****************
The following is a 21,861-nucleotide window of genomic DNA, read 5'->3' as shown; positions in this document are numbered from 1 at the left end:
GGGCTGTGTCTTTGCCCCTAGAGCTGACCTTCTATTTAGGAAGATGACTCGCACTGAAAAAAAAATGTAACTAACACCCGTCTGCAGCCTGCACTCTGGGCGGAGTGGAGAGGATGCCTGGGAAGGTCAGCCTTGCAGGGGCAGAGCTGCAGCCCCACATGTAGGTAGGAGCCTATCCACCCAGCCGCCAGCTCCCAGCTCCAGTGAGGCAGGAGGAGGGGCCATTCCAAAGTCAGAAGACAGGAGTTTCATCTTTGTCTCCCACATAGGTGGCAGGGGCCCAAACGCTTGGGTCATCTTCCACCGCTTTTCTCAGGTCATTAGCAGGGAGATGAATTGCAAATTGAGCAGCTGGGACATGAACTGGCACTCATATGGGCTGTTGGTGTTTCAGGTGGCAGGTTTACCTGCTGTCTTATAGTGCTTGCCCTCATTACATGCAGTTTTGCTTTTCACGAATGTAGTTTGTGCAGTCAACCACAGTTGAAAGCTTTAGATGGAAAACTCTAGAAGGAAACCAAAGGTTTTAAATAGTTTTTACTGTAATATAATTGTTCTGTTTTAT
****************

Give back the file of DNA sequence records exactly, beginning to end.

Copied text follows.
The following is a 21,861-nucleotide window of genomic DNA, read 5'->3' as shown; positions in this document are numbered from 1 at the left end:
GGGCTGTGTCTTTGCCCCTAGAGCTGACCTTCTATTTAGGAAGATGACTCGCACTGAAAAAAAAATGTAACTAACACCCGTCTGCAGCCTGCACTCTGGGCGGAGTGGAGAGGATGCCTGGGAAGGTCAGCCTTGCAGGGGCAGAGCTGCAGCCCCACATGTAGGTAGGAGCCTATCCACCCAGCCGCCAGCTCCCAGCTCCAGTGAGGCAGGAGGAGGGGCCATTCCAAAGTCAGAAGACAGGAGTTTCATCTTTGTCTCCCACATAGGTGGCAGGGGCCCAAACGCTTGGGTCATCTTCCACCGCTTTTCTCAGGTCATTAGCAGGGAGATGAATTGCAAATTGAGCAGCTGGGACATGAACTGGCACTCATATGGGCTGTTGGTGTTTCAGGTGGCAGGTTTACCTGCTGTCTTATAGTGCTTGCCCTCATTACATGCAGTTTTGCTTTTCACGAATGTAGTTTGTGCAGTCAACCACAGTTGAAAGCTTTAGATGGAAAACTCTAGAAGGAAACCAAAGGTTTTAAATAGTTTTTACTGTAATATAATTGTTCTGTTTTAT